How much does tax prep cost? And how much does it cost to e-file? Well, it depends. If you do everything on your own, you may end up paying nothing to e-file. And simple tax preparation software may cost you a little bit of money.
However, if you use complex tax preparation software or pay a professional to do the work for you, the cost to e-file a federal return may be much higher. And it will vary, depending on the associated services and charges.
How Much Does It Cost to Electronically File Taxes?
You won’t pay anything if you use the IRS Free File Program or free fillable forms via designated IRS partner sites. But you must adhere to the instructions the IRS sets for opening an account and filing a federal tax return to enjoy the free services. Also, you must file your taxes within the set open period.
In addition, you must be careful to pick the right option based on what you earn. For example, if you earn $72,000 or less, you will be guided on how to file electronically on an IRS partner site. However, if you make more than that, you must know how to prepare your own federal income tax forms with minimal guidance.
How Do Tax Preparers Collect Fees?
How much can a tax preparer charge? To obtain the answer to that question, you need to consider their:
- Labor costs
- Tax preparation software costs
- Administrative costs
For that reason, you need to research further about what these charges are for the tax preparers on your shortlist before choosing the best one for your needs. But remember that tax preparation professionals earn a median hourly wage of $21.30. So expect them to charge you around that amount when they provide you with relevant services.
1. Labor Costs
There is more to tax preparation than just e-filing. Tax preparers must ensure all your financial and personal details are in order. If your financial documents are well-organized, their work will be easier. But if they are not, the tax professionals must first take the time to arrange everything properly. And you will pay for that service.
In addition, they may also make the necessary deductions, such as IRA contributions, charitable donations, student loan interests and medical and business expenses. By claiming deductions, you will obtain the tax relief you qualify for. So, the more deductions you need to make, the more labor costs the tax preparers will charge you for.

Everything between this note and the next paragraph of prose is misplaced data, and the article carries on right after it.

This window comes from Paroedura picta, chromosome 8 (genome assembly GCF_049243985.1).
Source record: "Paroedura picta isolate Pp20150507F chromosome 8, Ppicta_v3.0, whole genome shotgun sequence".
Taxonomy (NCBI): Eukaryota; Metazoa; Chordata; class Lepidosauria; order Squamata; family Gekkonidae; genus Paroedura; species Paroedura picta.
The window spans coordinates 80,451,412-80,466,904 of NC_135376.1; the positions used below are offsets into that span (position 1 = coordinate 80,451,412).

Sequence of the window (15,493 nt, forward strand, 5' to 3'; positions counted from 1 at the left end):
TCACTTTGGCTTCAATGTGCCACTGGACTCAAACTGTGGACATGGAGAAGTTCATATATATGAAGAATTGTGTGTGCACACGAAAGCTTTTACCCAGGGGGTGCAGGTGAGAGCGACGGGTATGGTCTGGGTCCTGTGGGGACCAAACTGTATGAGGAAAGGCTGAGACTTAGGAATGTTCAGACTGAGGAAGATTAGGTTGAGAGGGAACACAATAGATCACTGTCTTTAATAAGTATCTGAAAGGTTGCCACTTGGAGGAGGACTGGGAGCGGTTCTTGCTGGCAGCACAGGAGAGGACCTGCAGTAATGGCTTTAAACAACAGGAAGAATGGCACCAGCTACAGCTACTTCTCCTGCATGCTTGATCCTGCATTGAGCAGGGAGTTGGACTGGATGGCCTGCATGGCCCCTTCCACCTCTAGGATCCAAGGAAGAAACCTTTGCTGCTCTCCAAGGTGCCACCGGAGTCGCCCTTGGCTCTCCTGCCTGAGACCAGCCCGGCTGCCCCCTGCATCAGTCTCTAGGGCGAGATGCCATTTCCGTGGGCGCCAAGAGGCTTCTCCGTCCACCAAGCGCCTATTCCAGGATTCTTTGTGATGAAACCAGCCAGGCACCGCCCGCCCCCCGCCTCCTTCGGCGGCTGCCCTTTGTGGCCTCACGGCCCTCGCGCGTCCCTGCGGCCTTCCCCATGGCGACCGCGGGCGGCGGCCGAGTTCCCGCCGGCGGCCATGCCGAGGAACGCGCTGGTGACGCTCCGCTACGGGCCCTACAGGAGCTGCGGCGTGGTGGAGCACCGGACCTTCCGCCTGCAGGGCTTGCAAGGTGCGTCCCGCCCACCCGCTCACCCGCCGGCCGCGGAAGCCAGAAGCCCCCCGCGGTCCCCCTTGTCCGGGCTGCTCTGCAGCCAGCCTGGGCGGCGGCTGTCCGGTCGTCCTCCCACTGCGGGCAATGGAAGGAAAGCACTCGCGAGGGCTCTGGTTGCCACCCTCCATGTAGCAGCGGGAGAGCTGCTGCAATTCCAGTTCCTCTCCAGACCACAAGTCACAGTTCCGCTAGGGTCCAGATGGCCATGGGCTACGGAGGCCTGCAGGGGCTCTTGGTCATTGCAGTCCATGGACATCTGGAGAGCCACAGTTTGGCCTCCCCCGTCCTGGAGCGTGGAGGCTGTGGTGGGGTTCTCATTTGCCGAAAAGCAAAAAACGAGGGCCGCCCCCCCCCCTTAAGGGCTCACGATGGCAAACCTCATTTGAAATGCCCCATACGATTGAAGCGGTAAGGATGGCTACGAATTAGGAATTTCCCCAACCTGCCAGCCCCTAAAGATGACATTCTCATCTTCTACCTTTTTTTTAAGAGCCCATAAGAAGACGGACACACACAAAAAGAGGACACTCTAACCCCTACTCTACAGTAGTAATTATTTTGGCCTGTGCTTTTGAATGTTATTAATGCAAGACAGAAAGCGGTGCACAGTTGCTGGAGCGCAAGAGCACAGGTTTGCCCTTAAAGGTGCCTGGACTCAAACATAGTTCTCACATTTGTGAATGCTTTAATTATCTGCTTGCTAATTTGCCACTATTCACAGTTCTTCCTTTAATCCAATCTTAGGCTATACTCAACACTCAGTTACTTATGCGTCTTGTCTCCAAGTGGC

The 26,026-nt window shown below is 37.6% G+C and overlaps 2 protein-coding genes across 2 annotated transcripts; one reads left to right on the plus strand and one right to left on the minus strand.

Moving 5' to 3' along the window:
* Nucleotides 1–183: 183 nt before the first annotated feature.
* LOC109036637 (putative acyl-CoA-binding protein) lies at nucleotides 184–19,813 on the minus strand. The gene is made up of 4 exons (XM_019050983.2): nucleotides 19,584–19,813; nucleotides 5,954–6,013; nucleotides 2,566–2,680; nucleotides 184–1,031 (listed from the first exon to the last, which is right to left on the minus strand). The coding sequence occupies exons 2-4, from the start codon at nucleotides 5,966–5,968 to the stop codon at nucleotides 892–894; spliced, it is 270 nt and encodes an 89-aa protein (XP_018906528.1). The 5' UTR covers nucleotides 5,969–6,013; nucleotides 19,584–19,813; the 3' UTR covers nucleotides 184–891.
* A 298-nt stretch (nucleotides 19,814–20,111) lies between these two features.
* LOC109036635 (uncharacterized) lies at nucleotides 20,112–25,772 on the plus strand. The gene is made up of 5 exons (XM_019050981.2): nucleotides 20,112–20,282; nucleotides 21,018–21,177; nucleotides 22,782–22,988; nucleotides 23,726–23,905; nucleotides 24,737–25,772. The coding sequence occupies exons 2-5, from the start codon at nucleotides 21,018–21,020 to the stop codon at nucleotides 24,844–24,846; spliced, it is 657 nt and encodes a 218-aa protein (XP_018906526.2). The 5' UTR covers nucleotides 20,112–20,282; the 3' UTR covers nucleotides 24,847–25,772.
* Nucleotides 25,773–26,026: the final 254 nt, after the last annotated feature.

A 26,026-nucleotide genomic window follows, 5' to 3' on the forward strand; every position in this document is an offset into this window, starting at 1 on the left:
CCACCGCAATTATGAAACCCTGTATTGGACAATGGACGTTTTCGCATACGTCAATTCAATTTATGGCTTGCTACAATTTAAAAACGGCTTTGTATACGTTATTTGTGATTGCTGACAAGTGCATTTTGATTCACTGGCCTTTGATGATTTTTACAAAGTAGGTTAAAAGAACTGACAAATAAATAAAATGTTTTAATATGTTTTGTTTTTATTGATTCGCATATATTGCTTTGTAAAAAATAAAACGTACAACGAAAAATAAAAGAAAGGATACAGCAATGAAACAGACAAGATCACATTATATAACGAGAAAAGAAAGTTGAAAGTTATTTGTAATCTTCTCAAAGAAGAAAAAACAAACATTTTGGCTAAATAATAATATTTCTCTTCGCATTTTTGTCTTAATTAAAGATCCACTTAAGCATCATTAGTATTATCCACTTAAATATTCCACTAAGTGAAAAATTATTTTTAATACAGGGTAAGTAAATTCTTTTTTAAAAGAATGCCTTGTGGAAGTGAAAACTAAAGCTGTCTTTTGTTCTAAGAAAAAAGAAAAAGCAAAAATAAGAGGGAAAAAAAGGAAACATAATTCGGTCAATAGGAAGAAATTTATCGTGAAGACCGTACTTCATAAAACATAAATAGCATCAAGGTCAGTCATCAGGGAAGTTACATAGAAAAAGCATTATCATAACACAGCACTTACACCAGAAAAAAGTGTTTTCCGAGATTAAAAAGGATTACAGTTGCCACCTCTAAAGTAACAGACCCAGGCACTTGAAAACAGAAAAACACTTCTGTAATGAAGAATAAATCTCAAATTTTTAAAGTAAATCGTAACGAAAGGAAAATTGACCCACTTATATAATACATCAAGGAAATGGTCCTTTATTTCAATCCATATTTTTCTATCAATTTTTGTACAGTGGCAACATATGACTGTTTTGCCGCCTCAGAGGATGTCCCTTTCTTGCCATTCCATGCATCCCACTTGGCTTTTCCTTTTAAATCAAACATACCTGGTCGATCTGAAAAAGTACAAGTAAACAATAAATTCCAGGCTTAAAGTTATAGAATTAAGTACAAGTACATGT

It is also worth noting that some tax forms are much more challenging to fill out than others because they require more detail. So, expect to spend more for them. On average, a tax preparer will charge you anywhere from $150 to $200 on average to prepare your taxes. However, the work involved may lower or raise this price range significantly.
For example, tax preparers will charge you an average of $220 for a standard Form 1040 that is not itemized. However, an itemized version of the same form will cost you an average of $323 because more work is involved.
2. Tax Preparation Software Costs
The kind of tax preparation software that one uses will also influence their costs. For example, the tax professionals you hire could purchase a pay-per-return tax software subscription that enables them to pay as they go for each individual or business tax return. However, when filing taxes electronically, they may need to pay additional fees. But these fees will likely apply for the e-files they use on your behalf.
On the other hand, other tax professionals may pay a flat fee for making unlimited tax returns. And some of these digital tools may include the e-filing fee for all the returns, while others may charge the price separately.
3. Administrative Costs
While administrative costs are not directly tied to the core tax preparation functions, they still influence the overall tax e-filing costs. These include employee wages, office supply costs, business insurance, rent and leasing expenses, etc.
Typically, the tax preparer will distribute these expenses across multiple services and clients. Therefore, some of the costs will be passed on to you when you hire someone to prepare and e-file your tax return.
Where you or your tax preparer resides also influences the cost of e-filing tax returns. That is because the location affects the cost of living and, by extension, the cost of doing a business. For that reason, if you live in a more expensive area, you should expect to pay more for tax preparation services.
For example, the cost to e-file a California tax return is likely to be higher than the cost of doing so in a state like Texas, which is more affordable to live in. The former may cost you an average of $250, while the latter may cost you only $195.
There is no simple answer to the question: how much does it cost to electronically file taxes? When calculating how much it will cost to e-file, the best approach is to consider the work that needs doing, where you live and the software and administrative costs the tax preparer incurs. And remember, the more work the tax expert has to do, the more money you will pay.
- IRS.Gov: Free File: Do your Federal Taxes for Free
- BLS.Gov: Occupational Employment and Wages, May 2020 2082 Tax Preparers
- Thumbtack: Tax Preparers on Thumbtack cost$180 - $250
- Higher Logic: 2020-2021 Income and Fees of Accountants and Tax Preparers in Public Practice
- AccountingTools: General and administrative expense definition
- Bark: How much does Tax Preparation cost?
I hold a BS in Computer Science and have been a freelance writer since 2011. When I am not writing, I enjoy reading, watching cooking and lifestyle shows, and fantasizing about world travels.